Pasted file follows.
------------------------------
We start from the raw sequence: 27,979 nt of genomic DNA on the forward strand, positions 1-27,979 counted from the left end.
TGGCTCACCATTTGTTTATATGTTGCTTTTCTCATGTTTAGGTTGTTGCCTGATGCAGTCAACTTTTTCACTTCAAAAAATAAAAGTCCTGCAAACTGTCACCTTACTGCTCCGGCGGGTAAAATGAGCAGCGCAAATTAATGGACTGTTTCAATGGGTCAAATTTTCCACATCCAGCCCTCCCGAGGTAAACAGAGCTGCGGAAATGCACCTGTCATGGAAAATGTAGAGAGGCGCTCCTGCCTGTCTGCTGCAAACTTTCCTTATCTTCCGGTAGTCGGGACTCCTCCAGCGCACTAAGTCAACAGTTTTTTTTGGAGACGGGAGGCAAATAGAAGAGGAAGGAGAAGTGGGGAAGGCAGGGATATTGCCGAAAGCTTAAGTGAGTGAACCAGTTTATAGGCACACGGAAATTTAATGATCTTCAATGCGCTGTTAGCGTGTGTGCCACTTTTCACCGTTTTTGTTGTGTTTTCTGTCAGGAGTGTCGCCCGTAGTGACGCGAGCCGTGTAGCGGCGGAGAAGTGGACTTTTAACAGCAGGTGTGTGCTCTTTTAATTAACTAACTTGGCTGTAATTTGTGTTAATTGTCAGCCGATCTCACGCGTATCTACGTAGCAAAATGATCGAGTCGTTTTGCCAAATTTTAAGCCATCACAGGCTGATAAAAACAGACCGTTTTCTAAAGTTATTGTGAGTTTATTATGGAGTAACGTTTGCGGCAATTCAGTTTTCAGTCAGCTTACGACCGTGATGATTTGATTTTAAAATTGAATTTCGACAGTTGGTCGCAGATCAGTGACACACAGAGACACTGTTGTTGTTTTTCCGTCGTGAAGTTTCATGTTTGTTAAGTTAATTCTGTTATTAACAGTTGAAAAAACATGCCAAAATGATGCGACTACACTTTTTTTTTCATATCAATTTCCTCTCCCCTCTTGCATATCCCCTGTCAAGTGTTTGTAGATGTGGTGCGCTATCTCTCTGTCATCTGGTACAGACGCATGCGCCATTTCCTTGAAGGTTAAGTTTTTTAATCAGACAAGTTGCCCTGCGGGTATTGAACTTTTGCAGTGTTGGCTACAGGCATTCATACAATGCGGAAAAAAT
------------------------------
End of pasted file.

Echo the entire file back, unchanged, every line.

We start from the raw sequence: 27,979 nt of genomic DNA on the forward strand, positions 1-27,979 counted from the left end.
TGGCTCACCATTTGTTTATATGTTGCTTTTCTCATGTTTAGGTTGTTGCCTGATGCAGTCAACTTTTTCACTTCAAAAAATAAAAGTCCTGCAAACTGTCACCTTACTGCTCCGGCGGGTAAAATGAGCAGCGCAAATTAATGGACTGTTTCAATGGGTCAAATTTTCCACATCCAGCCCTCCCGAGGTAAACAGAGCTGCGGAAATGCACCTGTCATGGAAAATGTAGAGAGGCGCTCCTGCCTGTCTGCTGCAAACTTTCCTTATCTTCCGGTAGTCGGGACTCCTCCAGCGCACTAAGTCAACAGTTTTTTTTGGAGACGGGAGGCAAATAGAAGAGGAAGGAGAAGTGGGGAAGGCAGGGATATTGCCGAAAGCTTAAGTGAGTGAACCAGTTTATAGGCACACGGAAATTTAATGATCTTCAATGCGCTGTTAGCGTGTGTGCCACTTTTCACCGTTTTTGTTGTGTTTTCTGTCAGGAGTGTCGCCCGTAGTGACGCGAGCCGTGTAGCGGCGGAGAAGTGGACTTTTAACAGCAGGTGTGTGCTCTTTTAATTAACTAACTTGGCTGTAATTTGTGTTAATTGTCAGCCGATCTCACGCGTATCTACGTAGCAAAATGATCGAGTCGTTTTGCCAAATTTTAAGCCATCACAGGCTGATAAAAACAGACCGTTTTCTAAAGTTATTGTGAGTTTATTATGGAGTAACGTTTGCGGCAATTCAGTTTTCAGTCAGCTTACGACCGTGATGATTTGATTTTAAAATTGAATTTCGACAGTTGGTCGCAGATCAGTGACACACAGAGACACTGTTGTTGTTTTTCCGTCGTGAAGTTTCATGTTTGTTAAGTTAATTCTGTTATTAACAGTTGAAAAAACATGCCAAAATGATGCGACTACACTTTTTTTTTCATATCAATTTCCTCTCCCCTCTTGCATATCCCCTGTCAAGTGTTTGTAGATGTGGTGCGCTATCTCTCTGTCATCTGGTACAGACGCATGCGCCATTTCCTTGAAGGTTAAGTTTTTTAATCAGACAAGTTGCCCTGCGGGTATTGAACTTTTGCAGTGTTGGCTACAGGCATTCATACAATGCGGAAAAAAT